Why and where are personal relationships vital for business success? How do you get accepted into a tribe in countries of collectivist cultures of the GCC? How is it different from the way people do business in individualistic societies in Europe or the U.S., and why it is so hard for people representing these different cultures to find common ground closing business deals? – Ieva Naujalyte, a managing partner of Dubai and Vilnius based communications agency Adverum, and a president of the Lithuanian Business Association in Dubai is sharing her point of view.
Cult of the Tribe
Contrary to many European and American cultures, the Arabian Gulf countries belong to a collectivistic society. It means that GCC people value deep relationships, whether they are family relationships or friendships. They value commitment and loyalty to the group, to the tribe, above the idea of self.
Today’s family businesses, and actually most businesses, resemble historical tribes. Tribes have leaders and members with clear roles and responsibilities. There’s a way to look at all societies, even ours, as tribal. Dave Logan tells us in his book, Tribal Leadership, that there is a simple test: If you can pass someone on the street, stop to say hello and easily have a brief chat, you are in a tribe with that person.
In the Middle East, personal relationships are key to working with the business community or the government. People want to know that you can be trusted, and when it comes to hiring, promoting, or contracting decisions.
Loyalty to the tribe, concern for one another, dependence on those you can trust, and self-awareness of hierarchy and role define collectivistic societies. But how can we enter a tribe from the outside?
The 30/70 Formula
It is important to remember that regardless of culture, humans are social creatures and have a strong desire to develop and form new relationships. But discrimination and implicit bias also exist: we screen people immediately, we judge. These biases and a person’s qualifications make up 30 percent of the formula for developing an effective relationship in the GCC.
As a first step, it is important to overcome the biases by embracing your identity and showing that you’re proud of who you are and where you are from.
In the GCC, locals tend to trust Europeans since they associate Europe with quality and trust. Use this assumed credibility as your base. Demonstrate your qualifications: Have you ever studied in the United Kingdom? Mention it. Made a promise to deliver on time? Keep your promise. Demonstrate confidence, creativity, initiative, vision, and decisiveness.
Becoming Part of the Tribe
After we overcome biases and prove our qualifications, we still have 70 percent of that relationship to build, and it’s all about trust. The development of trust with middle Eastern partners is an entirely different process from the process of not losing trust with your European counterparts.
So how can we build that trust? How can we unlock the most important part of building a relationship? Let’s examine shared interests and shared values. At first glance, it seems impossible – social-economical barriers, differences in wealth leave us with not so much in common. On the other hand, they all like traveling, camping, water activities, football – matching any of this interest with yours will minimize the discomfort of a new relationship.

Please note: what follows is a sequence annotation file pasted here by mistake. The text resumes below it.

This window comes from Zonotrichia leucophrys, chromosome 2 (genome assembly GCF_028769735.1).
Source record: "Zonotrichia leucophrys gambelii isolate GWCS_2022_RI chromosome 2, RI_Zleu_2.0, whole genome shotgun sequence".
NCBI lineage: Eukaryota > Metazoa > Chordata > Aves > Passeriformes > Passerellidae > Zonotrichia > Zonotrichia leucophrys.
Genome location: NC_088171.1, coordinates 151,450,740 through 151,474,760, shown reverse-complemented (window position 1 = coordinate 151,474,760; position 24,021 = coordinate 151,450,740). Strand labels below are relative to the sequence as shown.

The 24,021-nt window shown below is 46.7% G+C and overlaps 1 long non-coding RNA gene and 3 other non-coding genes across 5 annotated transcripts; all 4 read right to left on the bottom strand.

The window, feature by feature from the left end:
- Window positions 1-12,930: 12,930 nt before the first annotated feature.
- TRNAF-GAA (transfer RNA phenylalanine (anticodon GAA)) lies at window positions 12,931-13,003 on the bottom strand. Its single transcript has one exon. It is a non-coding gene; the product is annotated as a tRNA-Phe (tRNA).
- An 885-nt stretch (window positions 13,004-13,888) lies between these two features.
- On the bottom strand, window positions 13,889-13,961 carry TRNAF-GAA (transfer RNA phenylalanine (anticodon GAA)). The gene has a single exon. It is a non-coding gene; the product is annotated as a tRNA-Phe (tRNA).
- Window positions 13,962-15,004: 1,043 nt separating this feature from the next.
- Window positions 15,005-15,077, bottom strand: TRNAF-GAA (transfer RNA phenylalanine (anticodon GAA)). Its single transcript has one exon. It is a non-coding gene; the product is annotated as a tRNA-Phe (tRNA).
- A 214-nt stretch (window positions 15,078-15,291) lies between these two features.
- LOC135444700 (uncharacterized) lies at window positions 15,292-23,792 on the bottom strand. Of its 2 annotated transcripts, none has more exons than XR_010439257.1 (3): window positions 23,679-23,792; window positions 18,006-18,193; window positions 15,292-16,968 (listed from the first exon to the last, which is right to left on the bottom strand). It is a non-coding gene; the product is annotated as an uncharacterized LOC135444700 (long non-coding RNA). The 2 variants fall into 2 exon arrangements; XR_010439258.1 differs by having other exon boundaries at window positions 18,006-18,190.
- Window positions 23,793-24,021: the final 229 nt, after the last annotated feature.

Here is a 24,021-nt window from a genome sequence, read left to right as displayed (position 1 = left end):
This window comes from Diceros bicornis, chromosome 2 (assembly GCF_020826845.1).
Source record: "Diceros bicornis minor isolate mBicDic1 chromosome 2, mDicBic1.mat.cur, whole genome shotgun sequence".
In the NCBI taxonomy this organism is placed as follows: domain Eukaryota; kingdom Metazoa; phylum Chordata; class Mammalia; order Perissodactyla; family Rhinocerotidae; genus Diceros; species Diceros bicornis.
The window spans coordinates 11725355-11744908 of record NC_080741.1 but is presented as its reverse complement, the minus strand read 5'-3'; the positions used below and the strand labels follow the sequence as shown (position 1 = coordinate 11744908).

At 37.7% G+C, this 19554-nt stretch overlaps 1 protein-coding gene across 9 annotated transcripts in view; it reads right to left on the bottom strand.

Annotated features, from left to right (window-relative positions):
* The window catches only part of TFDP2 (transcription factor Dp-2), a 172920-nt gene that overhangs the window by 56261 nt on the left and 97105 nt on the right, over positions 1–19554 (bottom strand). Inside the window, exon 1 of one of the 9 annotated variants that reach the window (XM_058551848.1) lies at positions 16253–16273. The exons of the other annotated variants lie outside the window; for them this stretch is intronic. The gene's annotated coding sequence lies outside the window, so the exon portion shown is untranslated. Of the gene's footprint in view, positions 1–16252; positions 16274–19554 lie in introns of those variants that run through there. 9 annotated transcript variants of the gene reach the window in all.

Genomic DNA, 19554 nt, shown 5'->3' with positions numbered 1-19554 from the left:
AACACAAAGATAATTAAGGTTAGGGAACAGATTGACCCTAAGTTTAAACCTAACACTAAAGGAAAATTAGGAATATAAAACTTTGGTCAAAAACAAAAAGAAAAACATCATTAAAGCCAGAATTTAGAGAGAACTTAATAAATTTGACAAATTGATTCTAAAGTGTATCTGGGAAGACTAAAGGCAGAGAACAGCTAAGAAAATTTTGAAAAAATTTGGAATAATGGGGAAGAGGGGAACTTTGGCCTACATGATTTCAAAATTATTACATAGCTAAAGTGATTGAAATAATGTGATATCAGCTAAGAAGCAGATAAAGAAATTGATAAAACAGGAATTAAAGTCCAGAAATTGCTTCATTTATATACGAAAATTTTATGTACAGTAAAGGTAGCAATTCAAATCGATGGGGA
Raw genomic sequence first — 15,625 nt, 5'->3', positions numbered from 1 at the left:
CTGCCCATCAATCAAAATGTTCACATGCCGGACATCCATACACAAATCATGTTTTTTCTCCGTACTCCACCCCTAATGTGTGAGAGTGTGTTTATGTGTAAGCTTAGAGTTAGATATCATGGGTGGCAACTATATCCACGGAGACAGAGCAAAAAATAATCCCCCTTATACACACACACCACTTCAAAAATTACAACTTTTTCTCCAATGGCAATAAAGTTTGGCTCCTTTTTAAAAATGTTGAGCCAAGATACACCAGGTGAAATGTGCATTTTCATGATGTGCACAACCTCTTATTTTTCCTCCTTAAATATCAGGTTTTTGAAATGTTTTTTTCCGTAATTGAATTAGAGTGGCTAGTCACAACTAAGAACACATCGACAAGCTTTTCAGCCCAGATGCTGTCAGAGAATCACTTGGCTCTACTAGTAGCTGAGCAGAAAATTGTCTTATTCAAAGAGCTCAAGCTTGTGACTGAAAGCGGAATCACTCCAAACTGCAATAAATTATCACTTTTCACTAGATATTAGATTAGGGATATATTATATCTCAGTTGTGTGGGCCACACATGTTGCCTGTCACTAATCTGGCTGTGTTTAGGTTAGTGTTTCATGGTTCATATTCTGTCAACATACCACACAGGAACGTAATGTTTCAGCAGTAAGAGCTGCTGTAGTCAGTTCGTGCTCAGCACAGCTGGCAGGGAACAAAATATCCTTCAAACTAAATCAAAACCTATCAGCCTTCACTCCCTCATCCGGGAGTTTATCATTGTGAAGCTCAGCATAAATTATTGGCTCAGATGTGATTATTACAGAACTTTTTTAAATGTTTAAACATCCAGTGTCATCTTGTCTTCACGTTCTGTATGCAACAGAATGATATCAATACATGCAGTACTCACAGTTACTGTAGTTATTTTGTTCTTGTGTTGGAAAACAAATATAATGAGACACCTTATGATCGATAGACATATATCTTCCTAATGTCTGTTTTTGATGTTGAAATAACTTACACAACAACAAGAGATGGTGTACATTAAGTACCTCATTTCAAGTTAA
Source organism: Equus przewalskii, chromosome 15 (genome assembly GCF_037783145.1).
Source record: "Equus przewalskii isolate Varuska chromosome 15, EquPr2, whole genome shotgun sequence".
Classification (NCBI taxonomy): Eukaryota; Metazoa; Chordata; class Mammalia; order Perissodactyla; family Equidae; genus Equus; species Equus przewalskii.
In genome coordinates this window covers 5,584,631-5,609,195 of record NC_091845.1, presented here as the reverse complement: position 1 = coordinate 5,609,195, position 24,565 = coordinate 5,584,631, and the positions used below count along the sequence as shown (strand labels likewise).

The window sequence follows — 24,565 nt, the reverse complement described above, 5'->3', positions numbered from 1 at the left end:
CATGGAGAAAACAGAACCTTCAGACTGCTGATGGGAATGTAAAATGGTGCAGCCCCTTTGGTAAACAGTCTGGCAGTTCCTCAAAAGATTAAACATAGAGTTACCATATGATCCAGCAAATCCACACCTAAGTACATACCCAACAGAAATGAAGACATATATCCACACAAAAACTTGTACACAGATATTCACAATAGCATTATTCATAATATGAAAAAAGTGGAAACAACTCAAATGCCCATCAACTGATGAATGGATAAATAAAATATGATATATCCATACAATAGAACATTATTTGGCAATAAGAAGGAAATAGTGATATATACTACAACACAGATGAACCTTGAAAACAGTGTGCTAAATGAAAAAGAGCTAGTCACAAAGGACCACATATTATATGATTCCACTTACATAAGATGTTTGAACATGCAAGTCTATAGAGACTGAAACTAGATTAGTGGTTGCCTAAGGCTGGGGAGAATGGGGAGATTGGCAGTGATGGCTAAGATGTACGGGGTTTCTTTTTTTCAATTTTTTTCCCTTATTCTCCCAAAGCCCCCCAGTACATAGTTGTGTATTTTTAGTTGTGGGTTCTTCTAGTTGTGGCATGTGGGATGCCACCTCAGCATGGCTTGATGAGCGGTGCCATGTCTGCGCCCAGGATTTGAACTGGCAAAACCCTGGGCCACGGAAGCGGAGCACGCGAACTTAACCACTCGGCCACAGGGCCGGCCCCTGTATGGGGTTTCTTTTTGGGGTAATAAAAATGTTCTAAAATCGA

Let’s also examine shared values. A shared value also build bonds, even stronger bonds than shared interests, and makes you less of an outsider. We can attempt to observe the values of our potential business partner and identify how we can match them with our own.
Family, community, and religion are all strong values for the Middle East. Respect the religion, respect the culture, and they will respect you back.
Dr. Mohamed A. Ramady, a Finance and Economics professor from Saudi Arabia writes in his book The GCC Economies: “The basic rule of business in the Arab Gulf is to establish relationships first, build connections, and only actually come to the heart of the intended business at a later meeting”.
Before talking business – you have to talk personally. You shouldn’t talk about business the first time you see someone. Not even the second time, unless they start this talk themselves. The door to business relationships is behind the door of personal relationships.
Borrowing the Tribe
Shared interests, values, respect for the culture and religion, and investing time to build personal relationships are all elements that create trust. But there is another way. I will call it Borrowing the tribe.
In collectivist cultures, references and recommendations are very important. So if someone brings you into their circle of trust, you’re already closer to the tribe. It means someone has trusted you enough and that trust is something that tribes share. You can borrow the trust and leverage it yourself.
Trust and influence are currencies around the world and, like all other currencies, are never given out for free. First, you have to offer value in exchange. All over the world people are more willing to trust if they believe there are advantages in doing so. All the sales theories teach us that a successful relationship means an exchange of benefits.
In collectivist cultures, this rule also applies, but you have to be very careful about it. You have to give as much as possible out of the goodness of your heart. You have to give benefits without asking for any benefits in return. If you show that you expect something from this relationship – it will harm it.
The formula for successful business relationships in the collectivist cultures is simple: Demonstrate your qualifications, overcome any biases, earn their trust. No matter how good you are or what does your brand stands for, never really matters, it’s the personal relationships that matter. Because in today’s world, there’s no Business to Business, there’s no Business to Consumer. There’s only human to human.